MADRID, SPAIN - DECEMBER 14: Actor Ismael Cruz Cordova attends the Esquire "Men Of The Year" awards ...

Scene Stealers 2022

How Ismael Cruz Córdova became the toughest elf in all of Middle-earth

The Rings of Power breakout star was rejected (three times) before finally getting the role.

Carlos Alvarez/Getty Images

As an army of orcs and treacherous humans storm the ancient watchtower, a single shadowy figure surveys the scene. His name is Arondir, and he’s about to go medieval on everyone’s *ss.

Played by Ismael Cruz Córdova, Arondir is a Woodland Elf and an original character created for Amazon Prime’s The Lord of the Rings: The Rings of Power. Capable of superhuman feats — thanks to an IRL training regimen that included everything from archery to capoeira — he’s one of the most formidable fighters in a TV show full of them.

So when I ask if Arondir could hold his own in a fight with Galadriel (Morfydd Clark’s indomitable Elf in Rings of Power and one of J.R.R. Tolkien’s favorite characters), he doesn’t hesitate.

“I want to challenge Galadriel,” Córdova tells Inverse. “If I don't support the guy, who’s going to?”

While Córdova still can’t confirm whether his character will appear in Rings of Power Season 2, it seems inevitable we haven’t seen the last of Arondir — though a showdown between the two heroic Elves also seems like a stretch unless one of them is about to break bad.

Speaking to Inverse as part of our Scene Stealers series, Córdova reveals the epic story of how he got the role (he was rejected three times), his surprising favorite Lord of the Rings character, and the deleted Rings of Power scene he hopes to see in the extended cut.

This interview has been edited for brevity and clarity.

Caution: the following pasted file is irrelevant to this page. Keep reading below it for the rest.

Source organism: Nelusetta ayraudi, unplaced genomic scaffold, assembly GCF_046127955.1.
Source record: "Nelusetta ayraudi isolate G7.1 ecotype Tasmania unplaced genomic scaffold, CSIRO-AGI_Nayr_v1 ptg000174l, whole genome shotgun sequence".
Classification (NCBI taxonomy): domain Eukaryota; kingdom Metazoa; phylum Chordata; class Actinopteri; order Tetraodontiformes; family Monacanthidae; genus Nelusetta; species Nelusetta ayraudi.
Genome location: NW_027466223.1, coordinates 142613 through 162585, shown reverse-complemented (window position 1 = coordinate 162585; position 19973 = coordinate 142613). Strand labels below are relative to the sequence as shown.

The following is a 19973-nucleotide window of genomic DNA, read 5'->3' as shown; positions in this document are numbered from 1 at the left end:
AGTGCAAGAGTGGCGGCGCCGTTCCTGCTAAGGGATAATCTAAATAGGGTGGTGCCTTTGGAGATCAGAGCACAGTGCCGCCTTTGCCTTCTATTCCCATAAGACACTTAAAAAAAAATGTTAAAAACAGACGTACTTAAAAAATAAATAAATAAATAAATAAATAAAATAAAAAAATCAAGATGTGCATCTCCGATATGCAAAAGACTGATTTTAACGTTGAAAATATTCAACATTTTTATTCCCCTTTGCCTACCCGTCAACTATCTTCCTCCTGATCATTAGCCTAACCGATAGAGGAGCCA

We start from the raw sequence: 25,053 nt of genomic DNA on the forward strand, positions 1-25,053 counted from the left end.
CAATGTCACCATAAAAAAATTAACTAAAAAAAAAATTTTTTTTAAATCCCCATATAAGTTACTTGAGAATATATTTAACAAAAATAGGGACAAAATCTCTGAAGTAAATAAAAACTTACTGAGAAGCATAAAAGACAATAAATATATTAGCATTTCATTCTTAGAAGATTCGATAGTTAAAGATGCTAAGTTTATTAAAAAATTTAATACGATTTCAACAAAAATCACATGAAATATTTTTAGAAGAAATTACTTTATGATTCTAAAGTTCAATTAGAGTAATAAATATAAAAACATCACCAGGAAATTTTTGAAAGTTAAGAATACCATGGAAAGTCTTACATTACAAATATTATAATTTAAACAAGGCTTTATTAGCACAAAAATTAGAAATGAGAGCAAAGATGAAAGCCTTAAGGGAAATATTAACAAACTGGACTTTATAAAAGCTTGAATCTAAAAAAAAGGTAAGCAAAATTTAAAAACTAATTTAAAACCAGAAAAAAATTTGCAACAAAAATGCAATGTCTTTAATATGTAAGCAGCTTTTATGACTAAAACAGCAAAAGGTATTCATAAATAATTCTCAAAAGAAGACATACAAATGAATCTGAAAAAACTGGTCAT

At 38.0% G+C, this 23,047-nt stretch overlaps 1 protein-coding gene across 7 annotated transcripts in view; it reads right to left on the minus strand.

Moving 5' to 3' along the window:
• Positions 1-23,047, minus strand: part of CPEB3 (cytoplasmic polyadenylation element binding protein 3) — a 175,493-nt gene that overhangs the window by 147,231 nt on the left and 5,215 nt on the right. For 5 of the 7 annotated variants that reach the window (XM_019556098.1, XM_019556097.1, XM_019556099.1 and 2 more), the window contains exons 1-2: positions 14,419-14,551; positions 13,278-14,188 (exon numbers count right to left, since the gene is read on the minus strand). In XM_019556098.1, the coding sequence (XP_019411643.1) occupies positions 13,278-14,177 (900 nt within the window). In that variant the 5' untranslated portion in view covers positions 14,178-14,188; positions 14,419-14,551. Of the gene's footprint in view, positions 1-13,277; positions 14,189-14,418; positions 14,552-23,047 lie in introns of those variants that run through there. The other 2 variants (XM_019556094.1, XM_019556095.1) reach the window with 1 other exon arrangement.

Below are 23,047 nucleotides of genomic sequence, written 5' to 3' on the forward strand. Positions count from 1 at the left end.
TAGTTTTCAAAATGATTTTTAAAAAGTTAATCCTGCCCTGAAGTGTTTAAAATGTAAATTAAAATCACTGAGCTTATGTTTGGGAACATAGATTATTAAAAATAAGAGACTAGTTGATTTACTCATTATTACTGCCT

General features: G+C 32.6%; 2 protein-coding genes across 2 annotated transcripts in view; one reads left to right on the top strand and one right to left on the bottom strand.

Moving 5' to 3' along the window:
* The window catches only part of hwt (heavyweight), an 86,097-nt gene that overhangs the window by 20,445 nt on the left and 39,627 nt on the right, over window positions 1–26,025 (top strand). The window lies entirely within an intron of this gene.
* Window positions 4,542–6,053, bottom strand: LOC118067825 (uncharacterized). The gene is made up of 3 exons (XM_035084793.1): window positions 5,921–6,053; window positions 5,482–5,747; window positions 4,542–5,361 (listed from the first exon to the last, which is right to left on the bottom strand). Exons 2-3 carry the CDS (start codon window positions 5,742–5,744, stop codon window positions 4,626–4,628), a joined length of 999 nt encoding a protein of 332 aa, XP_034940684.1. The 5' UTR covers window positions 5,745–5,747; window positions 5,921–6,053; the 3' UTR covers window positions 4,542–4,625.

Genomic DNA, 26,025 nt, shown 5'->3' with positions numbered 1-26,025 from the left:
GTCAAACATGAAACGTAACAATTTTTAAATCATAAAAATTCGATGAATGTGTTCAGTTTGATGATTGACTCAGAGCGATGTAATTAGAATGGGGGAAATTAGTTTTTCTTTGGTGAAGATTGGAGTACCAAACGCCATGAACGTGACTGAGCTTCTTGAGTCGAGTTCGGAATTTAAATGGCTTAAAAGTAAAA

Ismael Cruz Córdova in The Lord of the Rings: The Rings of Power.Amazon Prime Video

How did you get the role of Arondir?

Well, it’s tough to summarize because it's a seven-month-long story. I started auditions in New York City, and I was extremely interested in doing it. I’m a Lord of the Rings fan. I was auditioning for an Aragorn-type character. That's what the breakdown was at the beginning. This was pre-Covid.

Then I go to L.A. I have to start doing self-tape auditions. So I do another callback. Then another callback. This is already like two months. After three months, I get this movie in South Africa. And on my way, I get my first rejection. And I’m like no way. I keep going for it.

I’m shooting the movie in the desert of South Africa, and I get put back in the audition process after a lot of fighting. I get another opportunity. So the crew there helps me put it together. I’m staying in this tent in the desert. We do the whole thing: makeup, costume. We start uploading, but there was very little Wi-Fi, and the upload failed after 10 hours. So they have to drive to another town, upload it, and send it. And I got my next rejection.

“I did my screen test, did my improv, dropped my Elven mic, and left.”

After that, I keep fighting for it. They send an email saying it’s not going to happen. So it’s essentially my third rejection. I was like, “I’m going to show up a day when you’re in Barcelona. I’m gonna be that kind of fighter.” My team was like, “Don't do that, don't be creepy.” So I come back to the States. I kind of grieve the process. By this point, it’s been like six months. And after I released it, I get a call from my manager, and she was like, “Hey, they want to see you in New Zealand. After all this fighting, they actually want to take you back.”

So I went to New Zealand. I got added to the screen test list. I felt like the underdog, the dark horse. The night before, that’s when they told me that they’ve kept it secret but it’s actually an Elf that I’m auditioning for. That hit because I really wanted to be an Elf. I felt very connected to that.

My physicality changed. I went to a park to rehearse the scene in the trenches where I’m about to cut that tree. And that’s when I did an improv where I asked for forgiveness from the tree before cutting it. That made it into the show later. I went to the screen tests. I met [director] J.A. [Bayona]. I met the showrunners. I did my screen test, did my improv, dropped my Elven mic, and left. I wrote a letter to J.A. doubling down that I felt very committed to this character. And maybe another three weeks later I got the call that I was the guy.